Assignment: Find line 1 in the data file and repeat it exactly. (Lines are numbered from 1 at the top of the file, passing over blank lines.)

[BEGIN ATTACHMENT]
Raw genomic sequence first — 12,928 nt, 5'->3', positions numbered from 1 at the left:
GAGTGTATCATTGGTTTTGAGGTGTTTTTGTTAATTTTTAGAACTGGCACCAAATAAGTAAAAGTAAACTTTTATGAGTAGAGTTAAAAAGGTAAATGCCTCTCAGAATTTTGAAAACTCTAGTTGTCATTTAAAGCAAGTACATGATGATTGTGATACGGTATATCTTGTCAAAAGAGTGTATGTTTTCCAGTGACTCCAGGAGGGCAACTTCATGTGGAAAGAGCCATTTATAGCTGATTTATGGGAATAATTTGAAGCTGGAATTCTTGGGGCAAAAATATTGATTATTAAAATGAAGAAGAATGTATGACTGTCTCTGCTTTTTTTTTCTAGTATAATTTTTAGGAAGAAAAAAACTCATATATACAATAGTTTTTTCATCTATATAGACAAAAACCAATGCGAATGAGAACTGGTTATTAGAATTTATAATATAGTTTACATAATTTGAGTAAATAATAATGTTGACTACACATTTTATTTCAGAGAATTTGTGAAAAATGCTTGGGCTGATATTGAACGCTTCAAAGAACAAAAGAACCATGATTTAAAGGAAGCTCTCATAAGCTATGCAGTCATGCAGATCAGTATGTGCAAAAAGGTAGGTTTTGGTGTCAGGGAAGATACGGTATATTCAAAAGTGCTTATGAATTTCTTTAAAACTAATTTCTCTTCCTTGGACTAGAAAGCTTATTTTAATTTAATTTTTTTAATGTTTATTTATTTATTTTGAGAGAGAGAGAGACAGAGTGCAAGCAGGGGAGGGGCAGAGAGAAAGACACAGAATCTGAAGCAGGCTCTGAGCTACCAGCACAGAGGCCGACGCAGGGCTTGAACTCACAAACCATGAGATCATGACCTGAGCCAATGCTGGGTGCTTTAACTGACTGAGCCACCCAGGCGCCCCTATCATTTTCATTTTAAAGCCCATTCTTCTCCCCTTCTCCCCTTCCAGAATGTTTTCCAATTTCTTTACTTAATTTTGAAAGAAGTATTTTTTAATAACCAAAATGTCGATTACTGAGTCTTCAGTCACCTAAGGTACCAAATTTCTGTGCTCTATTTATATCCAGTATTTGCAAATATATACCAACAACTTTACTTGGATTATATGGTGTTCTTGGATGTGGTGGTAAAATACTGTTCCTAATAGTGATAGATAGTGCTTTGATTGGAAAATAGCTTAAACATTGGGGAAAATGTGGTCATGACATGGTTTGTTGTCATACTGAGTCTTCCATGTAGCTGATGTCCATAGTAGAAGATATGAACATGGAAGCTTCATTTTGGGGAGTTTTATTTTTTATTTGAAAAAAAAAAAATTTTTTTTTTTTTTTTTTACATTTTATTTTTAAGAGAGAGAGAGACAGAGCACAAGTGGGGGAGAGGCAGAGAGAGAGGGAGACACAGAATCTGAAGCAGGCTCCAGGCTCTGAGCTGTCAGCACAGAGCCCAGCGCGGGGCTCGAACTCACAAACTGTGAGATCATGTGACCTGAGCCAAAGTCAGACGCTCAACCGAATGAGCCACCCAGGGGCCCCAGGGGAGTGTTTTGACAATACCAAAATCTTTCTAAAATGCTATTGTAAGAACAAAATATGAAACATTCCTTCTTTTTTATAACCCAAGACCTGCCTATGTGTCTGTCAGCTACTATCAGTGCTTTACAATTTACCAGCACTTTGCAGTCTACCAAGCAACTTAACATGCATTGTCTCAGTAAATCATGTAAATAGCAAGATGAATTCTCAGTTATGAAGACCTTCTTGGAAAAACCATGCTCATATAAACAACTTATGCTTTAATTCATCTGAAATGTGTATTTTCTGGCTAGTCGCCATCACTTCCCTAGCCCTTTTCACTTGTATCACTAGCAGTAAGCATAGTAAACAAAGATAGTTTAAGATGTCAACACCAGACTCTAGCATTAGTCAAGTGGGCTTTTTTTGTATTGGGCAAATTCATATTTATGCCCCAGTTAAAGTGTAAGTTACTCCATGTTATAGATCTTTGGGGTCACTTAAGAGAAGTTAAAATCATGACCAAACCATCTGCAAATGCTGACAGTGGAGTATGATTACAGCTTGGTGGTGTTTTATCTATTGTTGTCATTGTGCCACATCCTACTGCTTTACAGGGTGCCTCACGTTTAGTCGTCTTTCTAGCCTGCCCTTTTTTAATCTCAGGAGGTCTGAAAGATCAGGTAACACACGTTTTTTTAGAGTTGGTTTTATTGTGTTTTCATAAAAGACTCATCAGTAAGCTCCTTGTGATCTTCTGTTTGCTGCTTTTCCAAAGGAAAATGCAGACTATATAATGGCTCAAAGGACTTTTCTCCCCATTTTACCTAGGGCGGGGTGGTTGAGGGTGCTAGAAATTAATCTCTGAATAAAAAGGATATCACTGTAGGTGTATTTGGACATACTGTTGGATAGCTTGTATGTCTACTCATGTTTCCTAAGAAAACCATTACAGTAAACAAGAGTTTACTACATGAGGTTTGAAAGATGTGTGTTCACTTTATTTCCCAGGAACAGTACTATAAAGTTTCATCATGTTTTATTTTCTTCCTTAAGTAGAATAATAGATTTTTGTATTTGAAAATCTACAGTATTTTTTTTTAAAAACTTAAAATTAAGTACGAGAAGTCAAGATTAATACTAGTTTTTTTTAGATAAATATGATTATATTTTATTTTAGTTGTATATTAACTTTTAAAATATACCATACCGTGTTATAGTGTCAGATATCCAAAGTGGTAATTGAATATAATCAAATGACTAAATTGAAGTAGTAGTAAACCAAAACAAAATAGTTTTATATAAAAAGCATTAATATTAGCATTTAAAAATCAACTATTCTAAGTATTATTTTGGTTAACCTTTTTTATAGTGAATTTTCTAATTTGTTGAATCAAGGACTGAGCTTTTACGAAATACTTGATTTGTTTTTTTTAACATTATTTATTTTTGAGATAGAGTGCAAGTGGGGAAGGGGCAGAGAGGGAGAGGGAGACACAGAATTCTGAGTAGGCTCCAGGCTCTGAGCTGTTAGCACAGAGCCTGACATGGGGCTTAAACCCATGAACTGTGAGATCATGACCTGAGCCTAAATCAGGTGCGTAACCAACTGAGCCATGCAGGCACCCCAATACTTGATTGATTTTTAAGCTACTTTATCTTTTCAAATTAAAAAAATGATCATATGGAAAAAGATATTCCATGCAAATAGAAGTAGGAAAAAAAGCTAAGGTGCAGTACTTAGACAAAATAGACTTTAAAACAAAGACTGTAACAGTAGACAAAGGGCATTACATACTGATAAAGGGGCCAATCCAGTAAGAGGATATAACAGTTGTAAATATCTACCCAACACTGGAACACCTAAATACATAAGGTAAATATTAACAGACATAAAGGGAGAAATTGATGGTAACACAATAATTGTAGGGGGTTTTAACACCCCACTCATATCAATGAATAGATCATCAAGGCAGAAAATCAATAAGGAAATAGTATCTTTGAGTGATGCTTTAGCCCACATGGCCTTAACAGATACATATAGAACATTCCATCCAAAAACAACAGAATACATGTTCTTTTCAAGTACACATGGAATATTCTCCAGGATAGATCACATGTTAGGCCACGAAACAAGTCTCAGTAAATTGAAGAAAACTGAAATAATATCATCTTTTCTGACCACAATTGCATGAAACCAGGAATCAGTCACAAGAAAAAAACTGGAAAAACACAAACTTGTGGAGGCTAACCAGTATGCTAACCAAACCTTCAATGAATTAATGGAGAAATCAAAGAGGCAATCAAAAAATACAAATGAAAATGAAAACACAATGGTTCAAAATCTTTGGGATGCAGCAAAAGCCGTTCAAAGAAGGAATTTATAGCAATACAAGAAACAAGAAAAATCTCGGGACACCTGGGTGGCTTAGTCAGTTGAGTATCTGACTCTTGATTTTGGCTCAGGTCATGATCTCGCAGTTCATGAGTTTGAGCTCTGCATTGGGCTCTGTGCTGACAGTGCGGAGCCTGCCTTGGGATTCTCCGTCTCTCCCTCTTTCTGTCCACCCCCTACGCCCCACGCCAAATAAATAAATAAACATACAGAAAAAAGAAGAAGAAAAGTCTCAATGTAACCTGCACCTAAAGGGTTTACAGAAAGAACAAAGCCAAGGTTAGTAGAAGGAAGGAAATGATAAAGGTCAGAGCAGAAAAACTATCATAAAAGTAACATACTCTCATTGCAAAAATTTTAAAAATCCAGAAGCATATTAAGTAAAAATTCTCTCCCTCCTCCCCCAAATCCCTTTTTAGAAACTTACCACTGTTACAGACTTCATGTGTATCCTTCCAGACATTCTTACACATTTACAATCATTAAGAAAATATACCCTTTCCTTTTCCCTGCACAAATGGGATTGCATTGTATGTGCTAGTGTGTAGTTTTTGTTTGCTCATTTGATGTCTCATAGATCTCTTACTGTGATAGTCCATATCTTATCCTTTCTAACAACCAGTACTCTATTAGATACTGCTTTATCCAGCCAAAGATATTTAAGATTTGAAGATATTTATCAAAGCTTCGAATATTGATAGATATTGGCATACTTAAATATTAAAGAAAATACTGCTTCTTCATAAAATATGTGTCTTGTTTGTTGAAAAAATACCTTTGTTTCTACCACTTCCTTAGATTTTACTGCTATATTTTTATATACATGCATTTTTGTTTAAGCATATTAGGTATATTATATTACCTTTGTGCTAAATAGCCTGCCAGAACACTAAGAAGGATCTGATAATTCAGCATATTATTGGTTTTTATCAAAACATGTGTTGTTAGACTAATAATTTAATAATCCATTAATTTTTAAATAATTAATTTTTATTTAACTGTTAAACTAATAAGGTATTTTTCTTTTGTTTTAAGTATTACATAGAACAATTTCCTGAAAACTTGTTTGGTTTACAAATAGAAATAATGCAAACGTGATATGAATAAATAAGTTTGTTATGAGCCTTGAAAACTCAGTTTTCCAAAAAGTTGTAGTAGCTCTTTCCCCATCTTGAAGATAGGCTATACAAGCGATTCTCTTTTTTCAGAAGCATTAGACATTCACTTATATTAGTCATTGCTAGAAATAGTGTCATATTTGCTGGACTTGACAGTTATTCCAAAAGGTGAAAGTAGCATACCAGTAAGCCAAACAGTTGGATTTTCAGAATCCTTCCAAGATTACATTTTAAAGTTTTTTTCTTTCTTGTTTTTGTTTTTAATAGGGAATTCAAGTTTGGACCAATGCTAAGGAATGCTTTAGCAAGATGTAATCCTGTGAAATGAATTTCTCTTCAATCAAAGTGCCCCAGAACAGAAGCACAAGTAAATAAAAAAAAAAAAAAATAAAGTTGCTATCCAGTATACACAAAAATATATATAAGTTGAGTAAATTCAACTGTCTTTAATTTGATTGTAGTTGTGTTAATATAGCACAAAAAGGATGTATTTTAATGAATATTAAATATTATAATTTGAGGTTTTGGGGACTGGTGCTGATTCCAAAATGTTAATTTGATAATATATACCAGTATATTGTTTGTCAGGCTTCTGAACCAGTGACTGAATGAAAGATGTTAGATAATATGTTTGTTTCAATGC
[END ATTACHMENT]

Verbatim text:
Raw genomic sequence first — 12,928 nt, 5'->3', positions numbered from 1 at the left: